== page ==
River North Dance Chicago (RNDC) performed their fall engagement at the Harris Theater over the weekend with a rep of seven diverse dances. The company opened with what has become its signature piece, Sherry Zunker’s Evolution of a Dream. Strong and consistent, it was the perfect opener for the show. If you’re familiar with RNDC, you noticed quite a few unfamiliar faces. Four new company dancers took the stage on Friday night with another one out due to a broken foot. Dream and the ball piece (Charles Moulton’s Nine Person Precision Ball Passing), which since they don’t move from the waste down borderlines on dance for me, were the cleanest pieces in the show. A lovely trio in Al Sur Del Sur featuring Jessica Wolfrum, Tucker Knox and Ahmad Simmons and the ever-stunning Train solo by Hanna Brictson were other stand outs. Spotty unison, stumbles, wobbles and a handful of missed lifts had me witnessing an extreme rarity: RNDC had an off night.
I’ve been watching RNDC deliver strong, solid seemingly perfect performances for almost 15 years, so the small flubs took me by surprise. This is no condemnation of their talents – they are multitude – but this wasn’t their best showing. The much-anticipated company premiere of Daniel Ezralow’s SUPER STRAIGHT is coming down opened the second half of the show (the perfect spot for it). For those of us in the audience that had seen the original, and there were many, just hearing the opening note and seeing the hanging bags with the dancers inside brought back a flood of memories. Fair or not, the RNDC dancers were dancing with the ghosts of the original cast with them on the stage. A dapper Michael Gross in his suit brought Ron De Jesús (who was in the audience) rolling across the stage. Wolfrum in her black dress had Sandi Cooksey defying gravity, hovering inches above the floor. Twenty two years after the premiere, these five dancers were bringing back a beloved (by many, especially me) piece and I wanted them to BRING IT! On Friday, it seemed they brought a little and saved some for later. Perhaps the excitement of seeing it for the very first time back in ’89 helped to create the illusion that vaulted the original cast to rock star status in the dance scene? Maybe it was the difference between learning it fresh and resetting it? It could any number of reasons that it didn’t hold the same sway with me this time. I have no doubt that RNDC will continue to grow and evolve with this work, but this time out, it didn’t live up to the hype. Especially my own.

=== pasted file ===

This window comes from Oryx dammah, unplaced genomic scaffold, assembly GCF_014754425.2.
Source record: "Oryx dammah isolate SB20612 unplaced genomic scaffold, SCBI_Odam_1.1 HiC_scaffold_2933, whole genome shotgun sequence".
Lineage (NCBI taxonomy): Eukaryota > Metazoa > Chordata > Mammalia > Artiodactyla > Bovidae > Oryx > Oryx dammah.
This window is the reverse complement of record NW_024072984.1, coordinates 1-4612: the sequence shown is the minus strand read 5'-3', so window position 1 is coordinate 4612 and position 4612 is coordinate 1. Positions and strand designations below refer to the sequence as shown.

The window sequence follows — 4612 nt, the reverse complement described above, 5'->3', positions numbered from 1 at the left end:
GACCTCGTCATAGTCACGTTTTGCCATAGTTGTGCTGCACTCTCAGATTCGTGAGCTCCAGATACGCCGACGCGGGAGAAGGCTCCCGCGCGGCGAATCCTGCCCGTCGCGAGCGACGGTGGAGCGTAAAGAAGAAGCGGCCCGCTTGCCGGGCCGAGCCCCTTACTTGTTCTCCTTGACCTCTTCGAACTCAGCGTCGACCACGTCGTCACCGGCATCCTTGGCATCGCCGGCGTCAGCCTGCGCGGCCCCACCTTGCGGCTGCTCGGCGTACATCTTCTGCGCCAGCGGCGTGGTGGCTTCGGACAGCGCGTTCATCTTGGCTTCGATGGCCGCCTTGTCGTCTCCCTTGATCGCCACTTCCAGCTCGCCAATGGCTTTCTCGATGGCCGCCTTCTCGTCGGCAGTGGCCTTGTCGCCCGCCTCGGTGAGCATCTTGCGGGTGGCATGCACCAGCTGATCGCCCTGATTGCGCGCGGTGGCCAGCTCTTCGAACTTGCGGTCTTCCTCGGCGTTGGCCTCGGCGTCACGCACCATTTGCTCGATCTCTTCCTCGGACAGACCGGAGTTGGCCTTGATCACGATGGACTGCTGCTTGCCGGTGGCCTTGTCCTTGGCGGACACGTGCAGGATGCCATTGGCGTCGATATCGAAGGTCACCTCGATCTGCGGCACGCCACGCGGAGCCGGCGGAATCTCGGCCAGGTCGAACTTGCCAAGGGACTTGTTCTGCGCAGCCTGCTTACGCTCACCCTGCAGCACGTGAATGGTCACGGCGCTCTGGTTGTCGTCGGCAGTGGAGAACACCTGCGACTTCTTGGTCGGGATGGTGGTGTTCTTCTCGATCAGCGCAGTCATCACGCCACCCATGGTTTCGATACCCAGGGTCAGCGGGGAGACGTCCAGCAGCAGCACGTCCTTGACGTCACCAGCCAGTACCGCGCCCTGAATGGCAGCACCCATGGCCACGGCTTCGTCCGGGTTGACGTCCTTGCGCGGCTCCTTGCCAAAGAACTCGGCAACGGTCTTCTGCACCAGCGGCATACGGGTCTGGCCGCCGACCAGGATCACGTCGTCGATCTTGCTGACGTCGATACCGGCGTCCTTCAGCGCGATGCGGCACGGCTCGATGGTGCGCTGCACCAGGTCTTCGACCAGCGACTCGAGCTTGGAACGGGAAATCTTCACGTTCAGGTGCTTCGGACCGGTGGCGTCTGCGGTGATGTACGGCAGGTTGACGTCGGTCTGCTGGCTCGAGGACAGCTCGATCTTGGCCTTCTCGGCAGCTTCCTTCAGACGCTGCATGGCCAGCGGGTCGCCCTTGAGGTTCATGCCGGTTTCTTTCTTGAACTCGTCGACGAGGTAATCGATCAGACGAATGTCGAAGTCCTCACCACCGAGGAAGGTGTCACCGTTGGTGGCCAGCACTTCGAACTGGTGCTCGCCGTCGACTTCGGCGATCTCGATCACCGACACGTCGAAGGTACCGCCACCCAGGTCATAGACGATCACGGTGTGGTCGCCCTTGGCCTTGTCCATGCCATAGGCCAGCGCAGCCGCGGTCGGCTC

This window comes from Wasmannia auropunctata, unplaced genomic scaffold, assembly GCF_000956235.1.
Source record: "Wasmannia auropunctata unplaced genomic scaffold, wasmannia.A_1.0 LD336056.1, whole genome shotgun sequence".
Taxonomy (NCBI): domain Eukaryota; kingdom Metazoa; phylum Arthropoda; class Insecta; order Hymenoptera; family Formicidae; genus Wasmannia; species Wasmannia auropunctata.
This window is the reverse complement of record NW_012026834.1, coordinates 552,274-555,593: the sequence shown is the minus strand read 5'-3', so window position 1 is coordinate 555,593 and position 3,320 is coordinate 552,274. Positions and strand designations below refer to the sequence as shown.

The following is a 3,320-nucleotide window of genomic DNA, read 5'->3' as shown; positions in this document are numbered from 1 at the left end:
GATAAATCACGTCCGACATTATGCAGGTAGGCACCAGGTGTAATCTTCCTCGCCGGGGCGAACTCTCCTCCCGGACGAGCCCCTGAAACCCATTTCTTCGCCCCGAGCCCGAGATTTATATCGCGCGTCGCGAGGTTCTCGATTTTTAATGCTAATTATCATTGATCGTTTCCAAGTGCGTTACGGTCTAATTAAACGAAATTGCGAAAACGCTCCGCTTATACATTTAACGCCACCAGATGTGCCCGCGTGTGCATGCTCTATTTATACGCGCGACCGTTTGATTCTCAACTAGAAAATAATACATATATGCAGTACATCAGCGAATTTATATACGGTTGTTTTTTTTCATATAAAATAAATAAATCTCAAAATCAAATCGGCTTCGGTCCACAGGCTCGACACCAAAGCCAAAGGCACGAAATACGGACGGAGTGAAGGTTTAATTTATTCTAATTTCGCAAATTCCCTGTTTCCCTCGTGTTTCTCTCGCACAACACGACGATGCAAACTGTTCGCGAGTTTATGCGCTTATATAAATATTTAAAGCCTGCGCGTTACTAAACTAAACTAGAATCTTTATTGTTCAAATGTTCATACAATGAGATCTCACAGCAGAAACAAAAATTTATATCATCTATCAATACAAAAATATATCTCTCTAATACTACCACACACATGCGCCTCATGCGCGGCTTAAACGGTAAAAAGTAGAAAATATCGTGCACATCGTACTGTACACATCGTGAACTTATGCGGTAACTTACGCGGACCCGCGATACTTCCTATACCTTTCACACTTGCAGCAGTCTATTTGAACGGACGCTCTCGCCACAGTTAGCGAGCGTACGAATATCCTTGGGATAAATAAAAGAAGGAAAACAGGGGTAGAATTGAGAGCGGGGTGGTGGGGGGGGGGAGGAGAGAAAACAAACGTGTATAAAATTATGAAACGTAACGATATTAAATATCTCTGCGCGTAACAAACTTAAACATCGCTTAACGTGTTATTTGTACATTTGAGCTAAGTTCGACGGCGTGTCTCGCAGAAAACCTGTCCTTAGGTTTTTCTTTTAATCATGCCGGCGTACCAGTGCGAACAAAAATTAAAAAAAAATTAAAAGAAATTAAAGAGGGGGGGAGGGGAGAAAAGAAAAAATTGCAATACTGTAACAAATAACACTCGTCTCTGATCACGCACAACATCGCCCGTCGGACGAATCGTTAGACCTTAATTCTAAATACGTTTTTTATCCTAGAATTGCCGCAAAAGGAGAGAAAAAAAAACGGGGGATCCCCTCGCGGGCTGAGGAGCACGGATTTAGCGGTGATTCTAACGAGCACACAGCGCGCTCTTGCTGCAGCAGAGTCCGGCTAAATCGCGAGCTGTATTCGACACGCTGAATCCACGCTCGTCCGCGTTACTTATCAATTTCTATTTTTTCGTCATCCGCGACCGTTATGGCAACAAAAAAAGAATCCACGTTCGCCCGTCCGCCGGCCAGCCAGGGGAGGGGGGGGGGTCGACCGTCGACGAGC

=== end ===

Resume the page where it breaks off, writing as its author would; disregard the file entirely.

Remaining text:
Hey RB, I saw RNDC Saturday night. I was looking forward to seeing Super Straight – I’d never seen Hubbard Street do it, and I’d read all the previews over the last few days. I thought it was pretty terrific. I’m a little surprised by all the people who remember Hubbard Street’s version and compare this one unfavorably. It reminds me of ballet lovers who see Swan Lake and compare the ballerina to Makarova. I’ve never seen that happen with contemporary dance. In a way its unfair, reality can never equal what we hold in our memories. That’s why we call them the “good” old days”. Well anyway that’s just me. I love RNDC and am looking forward to seeing the piece again. I hope they retire 9 ball passing – what a waste of dancers training.
Hi Maggy: Thank you for your comment. I am looking forward to seeing RNDC do SUPER STRAIGHT again too. It’s one of the most demanding dances I’ve seen and I know they have the capacity to rock it!